The summer before my graduation year, he recommended I apply for a summer internship in Winston-Salem with the N.C. Department of Transportation to gain relevant work experience. I got the internship and a job offer from the DOT after I graduated. That internship was a pivotal experience for me as I was beginning my career, and I pledged to pay it forward. I started my firms internship program in 2007, once my company had developed the traction needed to support it. Today, our internship program has grown to where we routinely hire several high-school and college interns a year, budget permitting.
One or two students come from Atkins High Schools pre-engineering program based on faculty recommendations. I also look for one additional intern, a non-traditional student who is not necessarily interested in engineering and who has never had an opportunity to work in a professional environment. We introduce this intern to basic administrative, operational and support functions within the organization to help them gain valuable work experience. We also hire college interns who are majoring in civil engineering or environmental studies. We utilize them at higher levels with an eye to possibly hiring them on when they graduate. Sometimes our interns discover while working with us that they dont want to go into civil engineering. Not all of our interns will turn into full-time employees and thats OK. We believe our program helps expand our interns networks, gives them experience to put on their resumes, and helps inform their career direction.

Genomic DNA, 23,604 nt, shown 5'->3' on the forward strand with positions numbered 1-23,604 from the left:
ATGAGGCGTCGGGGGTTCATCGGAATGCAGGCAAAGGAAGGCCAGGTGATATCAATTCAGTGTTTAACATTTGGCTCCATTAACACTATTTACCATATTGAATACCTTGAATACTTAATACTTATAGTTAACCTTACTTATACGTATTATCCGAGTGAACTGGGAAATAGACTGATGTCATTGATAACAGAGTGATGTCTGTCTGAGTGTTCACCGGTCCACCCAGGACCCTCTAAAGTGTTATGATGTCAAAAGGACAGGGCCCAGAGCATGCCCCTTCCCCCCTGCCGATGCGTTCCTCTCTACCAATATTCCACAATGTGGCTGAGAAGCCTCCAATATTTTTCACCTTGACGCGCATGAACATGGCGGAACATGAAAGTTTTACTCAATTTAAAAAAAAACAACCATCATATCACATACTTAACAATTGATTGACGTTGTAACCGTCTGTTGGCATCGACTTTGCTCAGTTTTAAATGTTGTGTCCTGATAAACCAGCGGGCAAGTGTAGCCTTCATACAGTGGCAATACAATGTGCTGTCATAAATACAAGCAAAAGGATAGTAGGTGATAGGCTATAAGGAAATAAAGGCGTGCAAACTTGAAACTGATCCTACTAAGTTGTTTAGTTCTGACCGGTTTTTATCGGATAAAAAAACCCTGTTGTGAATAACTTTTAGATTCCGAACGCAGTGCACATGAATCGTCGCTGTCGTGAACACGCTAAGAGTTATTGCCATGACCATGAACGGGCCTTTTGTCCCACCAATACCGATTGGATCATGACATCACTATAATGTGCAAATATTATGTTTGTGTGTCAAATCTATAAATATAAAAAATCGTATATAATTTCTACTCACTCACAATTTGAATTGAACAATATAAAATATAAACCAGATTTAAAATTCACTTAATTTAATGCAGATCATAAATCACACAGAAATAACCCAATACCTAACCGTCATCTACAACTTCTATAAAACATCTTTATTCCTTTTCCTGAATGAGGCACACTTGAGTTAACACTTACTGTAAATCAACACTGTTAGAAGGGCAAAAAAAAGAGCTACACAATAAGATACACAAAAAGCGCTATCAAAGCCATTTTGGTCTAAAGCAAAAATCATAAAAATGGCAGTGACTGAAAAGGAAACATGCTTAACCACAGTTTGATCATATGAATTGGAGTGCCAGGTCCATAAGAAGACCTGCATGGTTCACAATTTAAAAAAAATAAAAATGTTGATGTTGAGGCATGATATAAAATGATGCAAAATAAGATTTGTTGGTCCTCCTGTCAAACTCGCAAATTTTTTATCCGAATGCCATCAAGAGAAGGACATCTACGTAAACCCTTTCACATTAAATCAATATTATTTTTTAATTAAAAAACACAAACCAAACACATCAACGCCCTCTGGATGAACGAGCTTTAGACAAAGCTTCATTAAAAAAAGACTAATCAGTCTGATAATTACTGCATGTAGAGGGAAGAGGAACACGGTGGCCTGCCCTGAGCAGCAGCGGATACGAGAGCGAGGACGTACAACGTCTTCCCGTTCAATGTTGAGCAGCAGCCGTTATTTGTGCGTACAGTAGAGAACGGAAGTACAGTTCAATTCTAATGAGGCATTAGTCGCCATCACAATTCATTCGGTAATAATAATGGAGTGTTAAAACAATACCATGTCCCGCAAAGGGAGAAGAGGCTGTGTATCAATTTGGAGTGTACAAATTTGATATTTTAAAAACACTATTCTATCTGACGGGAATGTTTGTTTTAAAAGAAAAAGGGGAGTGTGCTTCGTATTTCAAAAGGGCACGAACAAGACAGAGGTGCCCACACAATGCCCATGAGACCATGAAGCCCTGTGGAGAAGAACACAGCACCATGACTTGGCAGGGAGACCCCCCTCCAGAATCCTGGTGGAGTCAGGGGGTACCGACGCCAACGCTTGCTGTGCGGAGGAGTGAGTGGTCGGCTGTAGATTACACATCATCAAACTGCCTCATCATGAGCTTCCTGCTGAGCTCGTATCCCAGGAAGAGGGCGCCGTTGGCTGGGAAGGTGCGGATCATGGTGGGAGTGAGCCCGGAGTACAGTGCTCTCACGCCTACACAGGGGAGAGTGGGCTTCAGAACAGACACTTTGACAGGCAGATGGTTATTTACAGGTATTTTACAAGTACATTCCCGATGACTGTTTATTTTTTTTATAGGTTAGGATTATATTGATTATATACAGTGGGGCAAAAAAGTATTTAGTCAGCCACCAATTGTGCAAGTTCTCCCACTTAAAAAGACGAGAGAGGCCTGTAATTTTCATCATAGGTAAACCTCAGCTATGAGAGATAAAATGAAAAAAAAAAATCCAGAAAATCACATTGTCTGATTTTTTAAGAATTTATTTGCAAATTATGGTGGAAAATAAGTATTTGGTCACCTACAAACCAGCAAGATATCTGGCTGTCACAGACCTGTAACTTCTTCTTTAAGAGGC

We don’t lose anything. In fact, we see internships as a win-win. The interns learn from us, we learn from them. We benefit from their fresh, innovative ideas and perspectives, and we find out what motivates them, which in turn helps our recruiting efforts.